Tarhana (25% wheat bran)

0

1.39

5.03

4

1.50

4.86

8

1.67

4.82

24

1.84

4.71

72

2.12

4.65

Tarhana (50% wheat bran)

0

1.51

5.31

4

1.59

5.21

8

1.75

5.19

24

1.92

5.13

72

2.29

5.09

Table 2: Mineral content of tarhana product and tarhana ingredients.

Product

Minerals

Reference

Ca

Ca

Mg

Mg

Zn

Zn

K

K

 

Total (mg/100g)

HCL-E (%)

Total (mg/100g)

HCL-E (%)

Total (mg/100g)

HCL-E (%)

Total (mg/100g)

HCL-E (%)

Wheat flour

26

51.7

94.4

57.3

1.12

34.8

302

67.2

[8]

Malt flour

48

85.6

132

85.6

1.62

77.2

360

83.4

[8]

Yoghurt

898

80.7

102

96.7

1.02

70.6

1159

84.6

[8]

Tomato paste

146

56.6

208

81.6

1.75

58.9

5050

86.6

[8]

Onion

245

48.0

111

67.9

1.31

26.7

1766

81.6

[8]

Yeast

116

60.7

127

73.9

8.56

76.1

2557

81.1

[8]

Red pepper

120

48.8

254

73.6

1.20

50.8

3479

77.6

[8]

Dough

146

76.1

156

83.6

1.0

55.6

651

79.7

[8]

Tarhana

155

80.2

164

86.4

1.2

73.9

734

92.6

[8]

Dough (0% Yeast level)

144

74.9

155

82.7

0.96

46.3

626

76.9

[8]

Dough (2.5% Yeast level)

146

76.5

156

84.2

1.02

59.8

655

80.2

[8]

Dough (5% Yeast level)

147

76.9

157

85.2

1.07

60.7

671

81.4

[8]

Tarhana (0% Yeast level)

148

79.1

157

85.2

1.07

66.7

681

91.2

[8]

Tarhana (2.5% Yeast level)

157

80.4

166

87.0

1.24

77.1

744

92.8

[8]

Tarhana (2.% Yeast level)

161

81.0

169

86.9

1.36

77.9

775

93.8

[8]

Dough (0% Malt level)

145

75.7

156

83.1

0.99

55.0

659

79.5

[8]

Dough (2% Malt level)

146

76.0

155

83.6

1.01

54.8

640

79.7

[8]

Dough (4% Malt level)

146

76.2

156

84.1

1.03

56.9

654

80.0

[8]

Tarhana (0% Malt level)

155

80.0

164

85.2

1.21

73.0

730

90.7

[8]

Tarhana (2% Malt level)

156

79.9

164

87.0

1.22

73.9

735

92.2

[8]

Tarhana (4% Malt level)

155

80.5

164

86.9

1.23

74.8

736

94.8

[8]

Dough (0% Phytase level)

146

75.8

156

83.6

1.01

54.7

639

78.6

[8]

Dough (0.05% Phytase level)

146

75.9

156

83.4

1.01

55.6

656

79.2

[8]

Dough (0.5% Phytase level)

145

76.4

156

83.9

1.02

56.47

656

81.4

[8]

Tarhana (0% Phytase level)

155

80.0

163

86.1

1.22

72.0

733

90.7

[8]

Tarhana (0.05% Phytase level)

155

80.0

164

86.3

1.22

74.1

733

92.2

[8]

Tarhana (0.5% Phytase level)

157

80.3

164

86.7

1.23

75.6

734

94.8

[8]

[8]

Product

Ca (mg/100g)

Mg

(mg/100g)

Zn

(mg/100g)

K

(mg/100g)

Mn (mg/100g)

Cu (mg/100g)

Fe(mg/100g)

P (mg/100g)

Tarhana (0% wheat germ)

 

460.1

78.3

0.98

652.3

0.59

0.00

1.98

 

[7]

Tarhana (10% wheat germ)

495.3

119.1

1.82

812.2

1.91

0.00

2.99

244.3

[7]

Tarhana (25% wheat germ)

522.5

153.0

2.50

930.0

3.51

0.04

4.12

341.8

[7]

Tarhana (50% wheat germ)

591.5

222.2

5.10

1192.9

6.54

0.20

7.86

514

[7]

Tarhana (10% wheat bran)

4.81

111.0

1.26

758.3

1.18

0.00

2.61

230

[7]

Tarhana (25% wheat bran)

540.9

159.9

1.93

948.7

2.08

0.09

3.85

283.2

[7]

Tarhana (50% wheat bran)

615.3

227.3

3.06

1200

3.58

0.32

5.83

411.1

[7]

Product

Ca (mg/100g)

Mg (mg/100g)

Zn (mg/100g)

K

(mg/100g)

Mn (mg/100g)

Cu (mg/100g)

Fe(mg/100g)

P (mg/100g)

Tarhana (0% BWF ratio)

100.4

61.05

1.56

384.6

2.52

246.2

Tarhana (20% BWF ratio)

100.2

101.7

1.91

444.6

2.88

309.9

Tarhana (40% BWF ratio)

100.2

151.0

2.13

526.1

3.07

382.7

Tarhana (60% BWF ratio)

99.8

203.8

2.33

553.1

3.40

481.4

Tarhana (80% BWF ratio)

99.6

240.5

2.46

580.7

3.69

556.1

Tarhana (100% BWF ratio)

99.5

271.3

2.70

600.1

4.02

571.6

Product

Ca (mg/100g)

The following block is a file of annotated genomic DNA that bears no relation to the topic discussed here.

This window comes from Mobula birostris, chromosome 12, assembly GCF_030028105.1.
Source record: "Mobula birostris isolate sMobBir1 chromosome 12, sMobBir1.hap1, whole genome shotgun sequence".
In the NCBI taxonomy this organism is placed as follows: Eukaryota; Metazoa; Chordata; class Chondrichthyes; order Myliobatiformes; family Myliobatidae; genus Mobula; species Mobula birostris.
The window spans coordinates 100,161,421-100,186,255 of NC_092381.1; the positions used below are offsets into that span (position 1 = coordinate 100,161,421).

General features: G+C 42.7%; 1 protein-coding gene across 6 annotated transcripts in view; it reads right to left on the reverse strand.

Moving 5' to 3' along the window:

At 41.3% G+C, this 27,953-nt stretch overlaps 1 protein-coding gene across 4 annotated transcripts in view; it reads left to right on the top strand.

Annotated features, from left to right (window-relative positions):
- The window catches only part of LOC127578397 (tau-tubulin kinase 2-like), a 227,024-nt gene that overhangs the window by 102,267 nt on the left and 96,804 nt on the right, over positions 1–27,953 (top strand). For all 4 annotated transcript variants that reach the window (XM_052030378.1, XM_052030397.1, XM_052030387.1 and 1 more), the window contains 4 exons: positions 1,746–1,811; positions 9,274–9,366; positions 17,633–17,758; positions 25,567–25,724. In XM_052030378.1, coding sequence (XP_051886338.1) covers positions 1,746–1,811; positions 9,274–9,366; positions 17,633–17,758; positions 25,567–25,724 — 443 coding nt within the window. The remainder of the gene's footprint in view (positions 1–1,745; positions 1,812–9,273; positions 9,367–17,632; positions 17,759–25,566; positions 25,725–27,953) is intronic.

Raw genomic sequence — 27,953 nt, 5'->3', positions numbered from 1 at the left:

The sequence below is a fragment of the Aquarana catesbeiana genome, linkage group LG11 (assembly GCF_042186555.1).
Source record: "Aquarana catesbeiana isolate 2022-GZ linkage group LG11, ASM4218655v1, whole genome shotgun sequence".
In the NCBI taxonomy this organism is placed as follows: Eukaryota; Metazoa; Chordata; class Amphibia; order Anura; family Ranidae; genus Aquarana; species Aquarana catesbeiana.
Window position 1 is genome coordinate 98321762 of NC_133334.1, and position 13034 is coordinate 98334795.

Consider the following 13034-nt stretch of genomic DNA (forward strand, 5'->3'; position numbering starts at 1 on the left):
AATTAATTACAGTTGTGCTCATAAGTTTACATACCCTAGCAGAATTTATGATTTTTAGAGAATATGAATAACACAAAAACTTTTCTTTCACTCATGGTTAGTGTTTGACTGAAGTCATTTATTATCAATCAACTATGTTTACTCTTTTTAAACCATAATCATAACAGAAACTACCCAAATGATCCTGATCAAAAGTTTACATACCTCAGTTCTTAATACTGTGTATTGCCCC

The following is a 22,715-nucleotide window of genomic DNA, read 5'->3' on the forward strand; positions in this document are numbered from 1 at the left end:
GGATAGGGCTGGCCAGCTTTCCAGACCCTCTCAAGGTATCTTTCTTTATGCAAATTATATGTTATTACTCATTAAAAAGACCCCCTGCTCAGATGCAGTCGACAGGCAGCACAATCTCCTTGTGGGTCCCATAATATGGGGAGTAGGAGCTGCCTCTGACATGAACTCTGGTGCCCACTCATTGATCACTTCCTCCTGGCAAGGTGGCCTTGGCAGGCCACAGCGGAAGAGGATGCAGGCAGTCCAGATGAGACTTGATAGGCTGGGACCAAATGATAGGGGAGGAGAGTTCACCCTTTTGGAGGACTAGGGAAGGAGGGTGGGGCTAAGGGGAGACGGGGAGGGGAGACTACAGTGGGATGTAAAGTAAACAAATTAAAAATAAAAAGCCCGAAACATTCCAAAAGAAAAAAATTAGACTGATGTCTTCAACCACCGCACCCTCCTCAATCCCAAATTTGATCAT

Mg (mg/100g)

Zn (mg/100g)

K (mg/100g)

Mn (mg/100g)

Cu (mg/100g)

Fe(mg/100g)

[4]

Tarhana

109

78

1.8

114

612

450

3.6

[4]

Product

Ca (mg/100g)

 

Mg (mg/100g)

 

Zn (mg/100g)

 

K (mg/100g)

 

Mn (mg/100g)

 

Cu (mg/100g)

 

Fe(mg/100g)

 

Na (mg/100g)

[18]

 

Fresh wet tarhana

267.9

158.2

4.40

594.8

3.23

1.0

9.7

2149.2

[18]

 

Tarhana

YW0

YW1

YW2

YW3

YW0

YW1

YW2

YW3

YW0

YW1

YW2

YW3

YW0

YW1

YW2

YW3

YW0

YW1

[10]

Tarhana W

92.72

81.28

69.44

67.72

76.17

64.40

78.75

76.66

1.75

1.59

1.68

1.21

1.37

2.12

2.04

2.14

263.52

275.49

[10]

Tarhana C

39.95

31.97

34.39

34.39

106.5

117.64

133.75

124.40

4.09

4.50

3.57

4.53

3.79

4.16

3.37

3.79

432.50

455.19

[10]

Tarhana W+C

36.38

49.44

60.09

63.74

125.95

99.78

100.10

116.25

2.45

3.33

3.55

3.18

2.90

2.77

3.33

3.28

377.50

363.23

[10]

Table 3: Phytic acid content of Tarhana product and Tarhana ingredients.

Product

Phytic acid

Wheat flour

145

Buckwheat flour (BWF)

1565

Tarhana (0% BWF ratio)

21.20

Tarhana (20% BWF ratio)

20.13

Tarhana (40% BWF ratio)

25.12

Tarhana (60% BWF ratio)

33.12

Tarhana (80% BWF ratio)

112.12

Tarhana (100% BWF ratio)

165.34

Wheat flour

487.0

 [8]

Malt flour

56.7

[8]

Yoghurt

-

[8]

Tomato paste

-

[8]

Onion

-

[8]

Yeast

-

[8]

Red pepper

18.1

[8]

Dough

138

[8]

Tarhana

22.1

[8]

Dough (0% Yeast level)

153

[8]

Dough (2.5% Yeast level)

137

[8]

Dough (5% Yeast level)

126

[8]

Tarhana (0% Yeast level)

26.8

[8]

Tarhana (2.5% Yeast level)

20.6

[8]

Tarhana (5% Yeast level)

18.9

[8]

Dough (0% Malt level)

148

[8]

Dough (2% Malt level)

132

[8]

Dough (4% Malt level)

136

[8]

Tarhana (0% Malt level)

23.7

[8]

Tarhana (2% Malt level)

22.1

[8]

Tarhana (4% Malt level)

20.5

[8]

Dough (0% Phytase level)

159

[8]

Dough (0.05% Phytase level)

151

[8]

Dough (0.5% Phytase level)

105

[8]

Tarhana (0% Phytase level)

23.8

[8]

Tarhana (0.05% Phytase level)

22.8

[8]

Tarhana (0.5% Phytase level)

19.7

[8]

Tarhana (0% wheat germ)

20.2

 [7]

Tarhana (10% wheat germ)

22.3

[7]

Tarhana (25% wheat germ)

30.5

[7]

Tarhana (50% wheat germ)

39.8

[7]

Tarhana (10% wheat bran)

20.5

[7]

Tarhana (25% wheat bran)

32.7

[7]

Tarhana (50% wheat bran)

45.2

[7]

Tarhana (0% BWF ratio)

21.20

Tarhana (20% BWF ratio)

20.13

Tarhana (40% BWF ratio)

25.12

Tarhana (60% BWF ratio)

33.12

Tarhana (80% BWF ratio)

112.12

Tarhana (100% BWF)

165.34

Product

Fermentation time (h)

Phytic acid

Tarhana (0% wheat germ)